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New QB takes reins for Pinson Valley

By Erik Harris

For The Tribune

PINSON — It was two days shy of September when Oneonta head football coach Don Jacobs stood on the Gilbreath Stadium turf. He had just ordered his Redskins out of the punishing heat and back into the cool field house moments before their 2013 opener against Pinson Valley.

Jacobs, unknowingly standing at the base of a state championship climb, looked down at the large, burgundy “O” painted on his 50-yard line and said what kept him tossing and turning all night.

It wasn’t global warming or the neighbors’ outspoken dog. Things so small didn’t seem capable of rattling this 54-year-old man. But Nick Gibson, Pinson Valley’s 190-pound ball carrier, did the trick, and for good reason.

After leading his Indians past Class 4A No. 2 Oneonta that August night, the 2015 prospect went on to capture the Alabama Sports Writers Association Class 5A Back of the Year award with 2,205 yards rushing and 27 touchdowns.

Pinson Valley junior quarterback Errius Collins (4) throws a pass during practice this summer.
photo by Ron Burkett

Then-senior quarterback Brooks Garrett did the turning and giving that night as he did for the remainder of the Indians’ 7-5 season. Errius Collins, a junior dual-threat weapon, now takes the reins of the offense moving forward, and although he will be a first-year starter, Jacobs’ honesty regarding his team’s attention to the star running back should give Collins a little peace of mind.

As Collins took snaps this summer under the eyes of his new offensive coordinator Jon Clements, he surely took comfort knowing that opposing coaches, like Jacobs, will devote such heavy attention to the Mississippi State commit.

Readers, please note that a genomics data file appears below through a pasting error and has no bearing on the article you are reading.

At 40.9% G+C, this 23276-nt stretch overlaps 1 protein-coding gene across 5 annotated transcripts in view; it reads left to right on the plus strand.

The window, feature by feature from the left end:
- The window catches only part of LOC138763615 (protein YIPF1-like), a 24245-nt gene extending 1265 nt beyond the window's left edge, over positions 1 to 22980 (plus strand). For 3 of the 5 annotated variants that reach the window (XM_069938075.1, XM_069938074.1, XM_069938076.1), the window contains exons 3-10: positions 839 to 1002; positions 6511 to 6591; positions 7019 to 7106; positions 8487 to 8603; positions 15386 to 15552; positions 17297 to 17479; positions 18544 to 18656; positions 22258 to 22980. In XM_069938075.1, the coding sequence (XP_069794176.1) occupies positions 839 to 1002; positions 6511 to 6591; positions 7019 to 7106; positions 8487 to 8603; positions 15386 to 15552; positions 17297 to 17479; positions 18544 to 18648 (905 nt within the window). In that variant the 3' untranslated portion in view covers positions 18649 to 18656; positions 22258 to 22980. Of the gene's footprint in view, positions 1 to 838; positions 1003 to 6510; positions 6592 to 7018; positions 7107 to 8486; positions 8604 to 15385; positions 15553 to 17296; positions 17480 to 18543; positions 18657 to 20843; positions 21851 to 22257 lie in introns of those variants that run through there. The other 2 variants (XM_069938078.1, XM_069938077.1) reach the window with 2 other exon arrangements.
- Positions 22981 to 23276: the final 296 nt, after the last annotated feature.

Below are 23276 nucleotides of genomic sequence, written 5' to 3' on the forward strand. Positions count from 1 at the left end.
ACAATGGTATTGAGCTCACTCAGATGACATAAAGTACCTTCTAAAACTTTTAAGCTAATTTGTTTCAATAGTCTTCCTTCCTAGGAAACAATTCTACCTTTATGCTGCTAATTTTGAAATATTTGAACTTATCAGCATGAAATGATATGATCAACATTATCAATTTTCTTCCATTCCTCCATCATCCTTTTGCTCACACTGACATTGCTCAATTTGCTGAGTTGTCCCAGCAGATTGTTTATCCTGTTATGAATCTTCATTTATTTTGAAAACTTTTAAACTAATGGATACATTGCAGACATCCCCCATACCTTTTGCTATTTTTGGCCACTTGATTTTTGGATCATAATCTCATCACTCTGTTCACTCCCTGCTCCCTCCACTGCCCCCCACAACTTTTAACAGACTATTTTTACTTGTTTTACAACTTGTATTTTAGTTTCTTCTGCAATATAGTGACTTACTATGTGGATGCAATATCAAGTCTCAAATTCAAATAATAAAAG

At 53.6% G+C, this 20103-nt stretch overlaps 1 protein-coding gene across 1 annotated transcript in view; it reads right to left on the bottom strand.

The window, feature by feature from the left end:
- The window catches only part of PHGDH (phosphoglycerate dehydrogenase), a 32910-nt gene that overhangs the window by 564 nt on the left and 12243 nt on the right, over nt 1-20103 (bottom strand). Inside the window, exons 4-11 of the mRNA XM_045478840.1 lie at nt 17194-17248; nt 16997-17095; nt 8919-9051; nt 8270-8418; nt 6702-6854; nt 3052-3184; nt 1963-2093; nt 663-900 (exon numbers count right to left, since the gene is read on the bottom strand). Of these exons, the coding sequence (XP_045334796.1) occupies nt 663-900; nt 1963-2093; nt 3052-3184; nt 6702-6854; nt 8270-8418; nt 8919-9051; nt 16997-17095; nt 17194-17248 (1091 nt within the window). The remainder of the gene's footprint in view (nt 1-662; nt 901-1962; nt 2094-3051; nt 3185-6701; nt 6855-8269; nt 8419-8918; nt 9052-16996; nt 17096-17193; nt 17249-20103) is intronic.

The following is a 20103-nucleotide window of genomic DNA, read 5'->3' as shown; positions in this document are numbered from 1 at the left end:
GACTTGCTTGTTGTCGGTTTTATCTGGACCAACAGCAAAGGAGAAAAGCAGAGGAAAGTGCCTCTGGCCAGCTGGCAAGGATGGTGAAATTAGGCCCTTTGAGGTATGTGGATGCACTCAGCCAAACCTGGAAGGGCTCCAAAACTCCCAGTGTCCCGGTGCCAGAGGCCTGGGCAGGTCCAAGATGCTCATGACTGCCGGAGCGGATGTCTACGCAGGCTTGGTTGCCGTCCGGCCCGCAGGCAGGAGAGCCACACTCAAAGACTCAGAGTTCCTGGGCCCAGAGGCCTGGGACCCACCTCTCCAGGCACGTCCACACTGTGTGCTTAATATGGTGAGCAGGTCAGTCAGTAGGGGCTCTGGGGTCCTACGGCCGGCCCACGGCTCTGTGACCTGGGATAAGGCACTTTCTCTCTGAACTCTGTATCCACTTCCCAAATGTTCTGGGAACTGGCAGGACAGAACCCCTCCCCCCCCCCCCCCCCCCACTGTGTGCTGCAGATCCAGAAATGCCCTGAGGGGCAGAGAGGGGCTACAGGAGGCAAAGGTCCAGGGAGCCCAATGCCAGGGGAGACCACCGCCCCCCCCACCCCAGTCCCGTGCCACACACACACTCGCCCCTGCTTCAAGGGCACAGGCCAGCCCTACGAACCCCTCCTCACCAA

There’s a small body of work to study on Collins, especially since he was forced to operate without his new quarterbacks coach/offensive coordinator throughout the spring.

Clements served as quarterbacks coach at Class 4A runner-up Charles Henderson in 2013. Austin Ingram quarterbacked the Trojans to a 14-1 campaign that saw a potent offense average 42 points per game. Ingram had a 31-7 touchdown-to-interception ratio.

Clements was still waiting to be approved by the Jefferson County Board of Education when Pinson Valley traveled to Mortimer Jordan for the spring game in May. Defensive-minded head coach Matt Glover admitted that Collins and the offense were not at full speed for the spring finale.

“I just told (the team) that they had the worst offensive coordinator in the nation calling plays because I had to do it this spring, so our offensive play calling was very limited,” Glover said after the 13-6 loss.

Collins struggled in defeat. The righty went 9-for-15 through the air for 90 yards, a touchdown and three interceptions. But Clements has since been cleared to blow whistles and bark orders, which should greatly help the young quarterback.

There hasn’t been much time for the quarterback and the coordinator to bond so time efficiency has been important. It hasn’t been uncommon for Clements to answer his phone at night to discuss Xs and Os with his eager signal caller.

“He’s going home and watching film and asking questions,” Glover said. “Coach Clements told me (Collins) called him (one) night and they talked for like 30 minutes.”

With Collins under center and Clements holding the playbook, this year’s offensive play calling should look a little different, though Glover wouldn’t have you know that.

The coach added that this year’s passing game will look to operate under a more play-action system, which will give Collins opportunities to burn overeager defenses. Glover likes what he sees out of Collins when he escapes the pocket and delivers the ball on the run.

“I like throwing the ball better on the run because I can see more and when I’m on a rollout I have a choice: I can either run or I can throw it,” Collins said.

Considering that Collins’ predecessor was most comfortable making decisions in the comfort of a secure pocket, it’s not delusional to expect much different play calling this season.

Pinson Valley averaged a touch over 33 points per game last season, but ended the year a little slow by coming up short of that in its final three games. Collins now looks to spark this unit as a new-look quarterback and get the Indians in the playoffs for the fifth straight season.

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